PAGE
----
Partnership to bring COVID testing to Bronx public housing residents

Responder Judy Vidal in East Harlem
Photo courtesy of Judy Vidal

A program designed to bring on-site health services and expanded COVID-19 testing to residents of New York City’s public housing free of cost begins today.

On April 20, New York State announced a partnership with Ready Responders that will bring COVID-19 testing to the homes of public housing residents.

The pilot program will first launch at eight NYCHA sites across the city, including Edenwald, Highbridge and Andrew Jackson Houses in the Bronx, Washington Houses in Manhattan, Queensbridge, Hammel and Red Fern Houses in Queens and Brevoort Houses in Brooklyn.

“To slow the spread of the virus we must continue to increase testing capacity, especially in communities like NYCHA developments and communities of color, where residents have been [disproportionally] impacted by this disease,” Assembly Speaker Carl Heastie said. “As such, I will continue to work with other elected officials, including the governor and mayor, to make testing and health care services more accessible in our communities.”

The Responders have received COVID-19 specific training, including following stringent protocols to help prevent the spread of the virus, and are equipped with the appropriate protective gear, including gowns, N95 masks, goggles and gloves.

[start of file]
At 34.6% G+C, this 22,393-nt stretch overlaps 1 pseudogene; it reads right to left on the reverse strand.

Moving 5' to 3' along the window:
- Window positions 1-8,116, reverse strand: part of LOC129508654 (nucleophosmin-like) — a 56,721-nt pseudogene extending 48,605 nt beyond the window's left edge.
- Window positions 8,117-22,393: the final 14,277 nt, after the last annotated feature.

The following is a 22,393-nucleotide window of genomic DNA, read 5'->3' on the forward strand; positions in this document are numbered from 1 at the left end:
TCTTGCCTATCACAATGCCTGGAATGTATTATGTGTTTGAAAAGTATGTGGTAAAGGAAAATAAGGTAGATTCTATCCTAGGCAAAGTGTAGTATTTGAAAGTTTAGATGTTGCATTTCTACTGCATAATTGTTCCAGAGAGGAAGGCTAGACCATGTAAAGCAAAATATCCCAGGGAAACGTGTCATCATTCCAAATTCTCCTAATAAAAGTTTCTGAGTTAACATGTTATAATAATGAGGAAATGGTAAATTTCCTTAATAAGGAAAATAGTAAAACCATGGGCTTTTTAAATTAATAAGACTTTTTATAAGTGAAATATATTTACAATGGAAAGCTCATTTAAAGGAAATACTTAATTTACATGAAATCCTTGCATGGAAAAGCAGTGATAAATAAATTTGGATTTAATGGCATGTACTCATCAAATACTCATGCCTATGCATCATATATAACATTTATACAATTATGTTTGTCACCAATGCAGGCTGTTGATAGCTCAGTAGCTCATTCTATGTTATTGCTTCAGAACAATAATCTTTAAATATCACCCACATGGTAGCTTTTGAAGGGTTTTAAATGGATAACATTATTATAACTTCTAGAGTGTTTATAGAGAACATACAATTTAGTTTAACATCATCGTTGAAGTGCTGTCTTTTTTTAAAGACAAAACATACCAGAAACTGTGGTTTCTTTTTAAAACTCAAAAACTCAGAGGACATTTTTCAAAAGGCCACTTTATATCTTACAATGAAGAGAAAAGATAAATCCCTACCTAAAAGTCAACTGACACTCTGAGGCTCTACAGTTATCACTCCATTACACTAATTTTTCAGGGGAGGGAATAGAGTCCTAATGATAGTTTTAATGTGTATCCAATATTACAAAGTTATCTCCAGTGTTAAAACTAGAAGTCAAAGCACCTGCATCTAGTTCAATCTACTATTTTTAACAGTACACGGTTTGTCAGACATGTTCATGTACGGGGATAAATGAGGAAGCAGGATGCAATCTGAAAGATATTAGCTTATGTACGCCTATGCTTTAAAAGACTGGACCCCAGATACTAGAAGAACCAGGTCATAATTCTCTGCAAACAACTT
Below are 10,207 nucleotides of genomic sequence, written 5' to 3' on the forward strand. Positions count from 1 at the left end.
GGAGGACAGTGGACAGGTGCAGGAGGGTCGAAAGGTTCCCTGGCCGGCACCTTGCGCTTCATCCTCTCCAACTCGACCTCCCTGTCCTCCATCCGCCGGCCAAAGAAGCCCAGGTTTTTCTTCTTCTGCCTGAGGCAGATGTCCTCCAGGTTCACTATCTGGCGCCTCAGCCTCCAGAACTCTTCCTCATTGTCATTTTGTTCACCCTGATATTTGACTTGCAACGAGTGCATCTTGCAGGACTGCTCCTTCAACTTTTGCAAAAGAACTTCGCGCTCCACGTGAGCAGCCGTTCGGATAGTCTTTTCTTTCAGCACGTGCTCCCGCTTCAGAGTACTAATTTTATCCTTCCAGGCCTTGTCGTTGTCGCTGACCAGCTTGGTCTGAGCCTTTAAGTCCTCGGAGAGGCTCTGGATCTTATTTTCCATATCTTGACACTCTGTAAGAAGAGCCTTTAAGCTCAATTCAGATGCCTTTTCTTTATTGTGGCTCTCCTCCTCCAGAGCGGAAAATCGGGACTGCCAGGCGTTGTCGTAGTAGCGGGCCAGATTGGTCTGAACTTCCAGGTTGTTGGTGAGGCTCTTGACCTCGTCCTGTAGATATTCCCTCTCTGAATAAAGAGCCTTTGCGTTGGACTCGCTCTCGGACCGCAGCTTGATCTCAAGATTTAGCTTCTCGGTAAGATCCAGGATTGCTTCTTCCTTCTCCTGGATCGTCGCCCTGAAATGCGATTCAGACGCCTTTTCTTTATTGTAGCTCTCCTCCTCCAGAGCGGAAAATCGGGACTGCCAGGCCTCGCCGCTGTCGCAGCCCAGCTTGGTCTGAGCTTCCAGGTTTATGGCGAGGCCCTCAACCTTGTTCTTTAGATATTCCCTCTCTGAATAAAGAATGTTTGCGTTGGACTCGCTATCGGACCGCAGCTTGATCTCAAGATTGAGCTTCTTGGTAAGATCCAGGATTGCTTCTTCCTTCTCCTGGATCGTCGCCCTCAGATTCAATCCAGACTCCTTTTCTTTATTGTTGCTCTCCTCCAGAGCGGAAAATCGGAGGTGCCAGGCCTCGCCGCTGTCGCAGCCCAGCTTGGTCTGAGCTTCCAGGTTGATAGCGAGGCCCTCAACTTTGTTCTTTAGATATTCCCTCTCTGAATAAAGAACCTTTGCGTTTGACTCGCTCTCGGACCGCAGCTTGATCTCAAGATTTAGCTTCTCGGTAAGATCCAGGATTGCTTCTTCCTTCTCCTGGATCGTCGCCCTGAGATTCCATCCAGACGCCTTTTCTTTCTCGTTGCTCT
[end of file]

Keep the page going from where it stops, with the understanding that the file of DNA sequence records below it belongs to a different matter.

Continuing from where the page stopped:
The company can also handle non-emergent calls and is prepared to treat a full range of medical issues for which residents often call an ambulance, which is ideal when people are self-quarantining or part of an at-risk population.

Responders will be handing out flyers, providing COVID-19 testing and medical care inside homes per residents’ request or inside community rooms and tented facilities at locations.

Olan Soremekun, Ready Responders chief medical officer, has been with the company three months, but in the emergency medical field for a decade. He explained that people can access Ready Responders via an app or call. They will explain what is wrong and provide insurance information if they have it. The company is open from 8 a.m. to midnight and help usually arrives within an hour.

Soremekun told the Bronx Times they began in New York in April and the calls have been coming nonstop. He explained they hope to help people, especially those in impoverished areas where they often can’t travel to a doctor or receive proper health care.

“In times like these vulnerable patients are the ones who need us the most,” he said. “Our ability to provide that access is a success.”

One person who sees the patients firsthand is a responder, Mayelyn Roja. Roja, 24, has only done this for over a year, but is ready to make a difference. Roja noted that coming to homes where people have COVID or think they might can be emotional and nerve-racking, but she does her best to stay calm and relax the patient.

“I go into every call we’re doing to help someone out,” Roja said. “I got into the field because I wanted to help my community.”

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